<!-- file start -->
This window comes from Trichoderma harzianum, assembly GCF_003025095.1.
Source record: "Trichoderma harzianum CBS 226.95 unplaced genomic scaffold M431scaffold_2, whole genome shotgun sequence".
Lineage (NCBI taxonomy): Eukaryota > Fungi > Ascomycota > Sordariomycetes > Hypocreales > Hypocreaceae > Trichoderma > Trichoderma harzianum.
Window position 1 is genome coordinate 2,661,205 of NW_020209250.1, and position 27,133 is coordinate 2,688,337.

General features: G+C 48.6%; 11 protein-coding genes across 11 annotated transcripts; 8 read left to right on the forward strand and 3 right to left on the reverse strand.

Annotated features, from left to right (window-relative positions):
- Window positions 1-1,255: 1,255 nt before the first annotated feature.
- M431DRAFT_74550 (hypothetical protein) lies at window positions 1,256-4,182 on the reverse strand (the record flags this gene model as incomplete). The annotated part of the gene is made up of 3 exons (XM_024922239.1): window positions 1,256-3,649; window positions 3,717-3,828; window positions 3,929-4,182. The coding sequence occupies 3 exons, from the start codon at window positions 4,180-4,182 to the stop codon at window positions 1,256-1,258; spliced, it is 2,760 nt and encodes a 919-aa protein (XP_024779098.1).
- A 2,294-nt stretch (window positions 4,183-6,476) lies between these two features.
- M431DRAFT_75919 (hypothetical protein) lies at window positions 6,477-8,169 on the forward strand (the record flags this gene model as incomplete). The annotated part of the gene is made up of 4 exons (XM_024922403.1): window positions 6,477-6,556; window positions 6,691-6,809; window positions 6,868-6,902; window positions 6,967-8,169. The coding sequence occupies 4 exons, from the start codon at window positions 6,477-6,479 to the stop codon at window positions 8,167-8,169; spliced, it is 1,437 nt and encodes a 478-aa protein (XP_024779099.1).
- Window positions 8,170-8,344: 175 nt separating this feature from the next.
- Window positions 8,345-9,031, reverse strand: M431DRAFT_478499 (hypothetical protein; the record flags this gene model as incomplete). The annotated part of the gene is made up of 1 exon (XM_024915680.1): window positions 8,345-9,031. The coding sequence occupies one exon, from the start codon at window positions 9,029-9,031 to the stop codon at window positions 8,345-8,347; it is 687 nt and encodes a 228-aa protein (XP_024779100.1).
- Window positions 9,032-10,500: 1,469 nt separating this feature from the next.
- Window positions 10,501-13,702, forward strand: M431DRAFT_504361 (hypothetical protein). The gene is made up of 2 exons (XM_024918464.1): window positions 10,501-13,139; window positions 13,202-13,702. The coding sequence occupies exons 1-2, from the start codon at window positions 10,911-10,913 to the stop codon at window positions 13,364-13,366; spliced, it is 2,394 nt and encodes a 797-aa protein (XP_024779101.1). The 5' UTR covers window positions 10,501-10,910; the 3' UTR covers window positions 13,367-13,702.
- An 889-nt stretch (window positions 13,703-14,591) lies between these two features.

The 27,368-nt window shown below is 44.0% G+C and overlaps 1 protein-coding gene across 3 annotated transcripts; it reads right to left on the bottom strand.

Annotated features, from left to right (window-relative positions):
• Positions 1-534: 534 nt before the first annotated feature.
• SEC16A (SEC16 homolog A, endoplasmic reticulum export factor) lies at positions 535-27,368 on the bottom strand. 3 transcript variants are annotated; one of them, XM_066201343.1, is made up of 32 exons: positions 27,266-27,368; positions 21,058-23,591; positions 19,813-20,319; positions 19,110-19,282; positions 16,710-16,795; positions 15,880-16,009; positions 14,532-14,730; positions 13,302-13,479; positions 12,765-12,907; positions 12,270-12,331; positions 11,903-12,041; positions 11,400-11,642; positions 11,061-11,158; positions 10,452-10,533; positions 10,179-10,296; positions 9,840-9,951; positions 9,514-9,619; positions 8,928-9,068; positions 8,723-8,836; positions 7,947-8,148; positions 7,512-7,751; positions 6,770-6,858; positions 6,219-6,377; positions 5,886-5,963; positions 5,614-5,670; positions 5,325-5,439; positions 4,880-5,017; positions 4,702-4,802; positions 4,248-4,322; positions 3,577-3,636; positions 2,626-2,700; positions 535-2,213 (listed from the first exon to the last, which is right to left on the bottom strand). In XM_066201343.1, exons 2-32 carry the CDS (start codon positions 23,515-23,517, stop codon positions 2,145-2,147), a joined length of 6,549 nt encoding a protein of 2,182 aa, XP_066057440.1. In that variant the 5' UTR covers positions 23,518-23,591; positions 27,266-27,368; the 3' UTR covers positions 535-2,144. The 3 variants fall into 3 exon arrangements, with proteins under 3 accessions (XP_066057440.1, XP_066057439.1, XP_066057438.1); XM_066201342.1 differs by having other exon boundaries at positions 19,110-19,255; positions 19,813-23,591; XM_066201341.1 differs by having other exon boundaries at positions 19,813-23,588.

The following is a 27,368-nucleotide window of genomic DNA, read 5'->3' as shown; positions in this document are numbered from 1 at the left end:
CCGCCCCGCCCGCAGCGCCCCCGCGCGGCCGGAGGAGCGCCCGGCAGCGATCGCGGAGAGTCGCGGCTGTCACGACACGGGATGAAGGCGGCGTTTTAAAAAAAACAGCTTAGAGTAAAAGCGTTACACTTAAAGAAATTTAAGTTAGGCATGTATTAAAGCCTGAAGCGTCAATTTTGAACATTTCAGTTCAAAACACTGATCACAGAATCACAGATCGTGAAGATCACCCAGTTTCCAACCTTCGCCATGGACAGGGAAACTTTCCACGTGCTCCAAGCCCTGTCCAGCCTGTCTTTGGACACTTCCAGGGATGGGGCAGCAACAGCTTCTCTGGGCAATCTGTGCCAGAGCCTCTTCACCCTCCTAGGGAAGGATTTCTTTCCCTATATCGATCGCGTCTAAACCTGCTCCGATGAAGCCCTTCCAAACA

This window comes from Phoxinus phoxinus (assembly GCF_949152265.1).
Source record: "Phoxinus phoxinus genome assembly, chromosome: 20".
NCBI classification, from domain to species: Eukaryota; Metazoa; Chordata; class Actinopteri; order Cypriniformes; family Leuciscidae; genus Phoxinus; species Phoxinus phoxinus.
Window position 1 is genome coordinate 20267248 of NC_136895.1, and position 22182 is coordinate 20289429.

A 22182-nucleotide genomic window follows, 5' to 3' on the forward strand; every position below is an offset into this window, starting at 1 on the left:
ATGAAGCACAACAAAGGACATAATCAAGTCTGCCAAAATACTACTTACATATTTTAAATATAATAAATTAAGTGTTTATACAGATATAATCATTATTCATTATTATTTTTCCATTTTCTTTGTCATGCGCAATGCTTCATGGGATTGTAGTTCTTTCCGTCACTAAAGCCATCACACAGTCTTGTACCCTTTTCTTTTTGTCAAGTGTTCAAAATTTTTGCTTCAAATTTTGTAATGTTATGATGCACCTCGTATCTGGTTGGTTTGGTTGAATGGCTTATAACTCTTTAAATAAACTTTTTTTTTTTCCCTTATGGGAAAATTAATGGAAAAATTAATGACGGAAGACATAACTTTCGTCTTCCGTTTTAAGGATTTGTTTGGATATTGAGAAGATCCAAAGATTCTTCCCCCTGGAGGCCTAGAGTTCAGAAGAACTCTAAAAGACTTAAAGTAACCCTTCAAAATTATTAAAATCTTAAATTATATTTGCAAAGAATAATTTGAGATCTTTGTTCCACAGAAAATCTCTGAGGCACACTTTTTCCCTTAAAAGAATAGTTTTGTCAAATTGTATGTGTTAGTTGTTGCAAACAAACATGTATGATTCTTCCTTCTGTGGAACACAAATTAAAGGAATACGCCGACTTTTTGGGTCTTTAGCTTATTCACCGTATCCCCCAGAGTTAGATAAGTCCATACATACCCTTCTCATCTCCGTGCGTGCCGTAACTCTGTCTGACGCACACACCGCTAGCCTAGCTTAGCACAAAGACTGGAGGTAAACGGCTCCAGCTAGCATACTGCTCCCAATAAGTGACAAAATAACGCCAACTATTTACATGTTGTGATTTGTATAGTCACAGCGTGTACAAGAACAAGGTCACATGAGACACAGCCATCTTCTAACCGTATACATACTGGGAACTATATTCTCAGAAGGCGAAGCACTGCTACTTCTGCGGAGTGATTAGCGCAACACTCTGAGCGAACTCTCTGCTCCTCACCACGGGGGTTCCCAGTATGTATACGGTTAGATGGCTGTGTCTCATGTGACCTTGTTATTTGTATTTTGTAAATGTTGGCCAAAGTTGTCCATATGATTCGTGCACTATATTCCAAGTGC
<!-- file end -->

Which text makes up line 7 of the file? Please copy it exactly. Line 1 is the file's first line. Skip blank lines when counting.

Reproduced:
- Window positions 1-1,255: 1,255 nt before the first annotated feature.